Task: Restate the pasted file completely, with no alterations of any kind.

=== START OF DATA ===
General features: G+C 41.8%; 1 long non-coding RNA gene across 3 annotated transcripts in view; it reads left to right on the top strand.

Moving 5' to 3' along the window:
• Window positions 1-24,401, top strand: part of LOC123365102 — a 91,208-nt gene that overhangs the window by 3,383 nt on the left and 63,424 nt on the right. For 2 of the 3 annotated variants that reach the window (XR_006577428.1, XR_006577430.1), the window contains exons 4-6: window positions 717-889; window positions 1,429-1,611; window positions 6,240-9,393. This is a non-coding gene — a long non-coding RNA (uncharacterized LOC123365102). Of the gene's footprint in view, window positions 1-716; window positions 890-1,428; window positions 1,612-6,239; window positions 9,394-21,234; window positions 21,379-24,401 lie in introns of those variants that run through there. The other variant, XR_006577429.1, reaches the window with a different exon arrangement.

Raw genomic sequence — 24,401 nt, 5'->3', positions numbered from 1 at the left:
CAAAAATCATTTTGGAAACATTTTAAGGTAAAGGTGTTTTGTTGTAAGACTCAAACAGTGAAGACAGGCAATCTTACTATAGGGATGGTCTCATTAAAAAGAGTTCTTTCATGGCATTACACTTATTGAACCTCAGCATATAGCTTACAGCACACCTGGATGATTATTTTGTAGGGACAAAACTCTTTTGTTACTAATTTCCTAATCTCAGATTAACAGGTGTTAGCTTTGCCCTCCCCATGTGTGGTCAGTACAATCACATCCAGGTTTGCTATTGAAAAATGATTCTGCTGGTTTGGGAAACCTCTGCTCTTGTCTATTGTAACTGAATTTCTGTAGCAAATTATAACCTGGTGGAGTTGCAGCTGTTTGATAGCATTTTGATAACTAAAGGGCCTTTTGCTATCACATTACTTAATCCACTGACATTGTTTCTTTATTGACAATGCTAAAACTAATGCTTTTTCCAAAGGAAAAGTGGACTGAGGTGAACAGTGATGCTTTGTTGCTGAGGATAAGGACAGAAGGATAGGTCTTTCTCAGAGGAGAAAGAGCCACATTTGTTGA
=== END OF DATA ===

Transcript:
General features: G+C 41.8%; 1 long non-coding RNA gene across 3 annotated transcripts in view; it reads left to right on the top strand.

Moving 5' to 3' along the window:
• Window positions 1-24,401, top strand: part of LOC123365102 — a 91,208-nt gene that overhangs the window by 3,383 nt on the left and 63,424 nt on the right. For 2 of the 3 annotated variants that reach the window (XR_006577428.1, XR_006577430.1), the window contains exons 4-6: window positions 717-889; window positions 1,429-1,611; window positions 6,240-9,393. This is a non-coding gene — a long non-coding RNA (uncharacterized LOC123365102). Of the gene's footprint in view, window positions 1-716; window positions 890-1,428; window positions 1,612-6,239; window positions 9,394-21,234; window positions 21,379-24,401 lie in introns of those variants that run through there. The other variant, XR_006577429.1, reaches the window with a different exon arrangement.

Raw genomic sequence — 24,401 nt, 5'->3', positions numbered from 1 at the left:
CAAAAATCATTTTGGAAACATTTTAAGGTAAAGGTGTTTTGTTGTAAGACTCAAACAGTGAAGACAGGCAATCTTACTATAGGGATGGTCTCATTAAAAAGAGTTCTTTCATGGCATTACACTTATTGAACCTCAGCATATAGCTTACAGCACACCTGGATGATTATTTTGTAGGGACAAAACTCTTTTGTTACTAATTTCCTAATCTCAGATTAACAGGTGTTAGCTTTGCCCTCCCCATGTGTGGTCAGTACAATCACATCCAGGTTTGCTATTGAAAAATGATTCTGCTGGTTTGGGAAACCTCTGCTCTTGTCTATTGTAACTGAATTTCTGTAGCAAATTATAACCTGGTGGAGTTGCAGCTGTTTGATAGCATTTTGATAACTAAAGGGCCTTTTGCTATCACATTACTTAATCCACTGACATTGTTTCTTTATTGACAATGCTAAAACTAATGCTTTTTCCAAAGGAAAAGTGGACTGAGGTGAACAGTGATGCTTTGTTGCTGAGGATAAGGACAGAAGGATAGGTCTTTCTCAGAGGAGAAAGAGCCACATTTGTTGA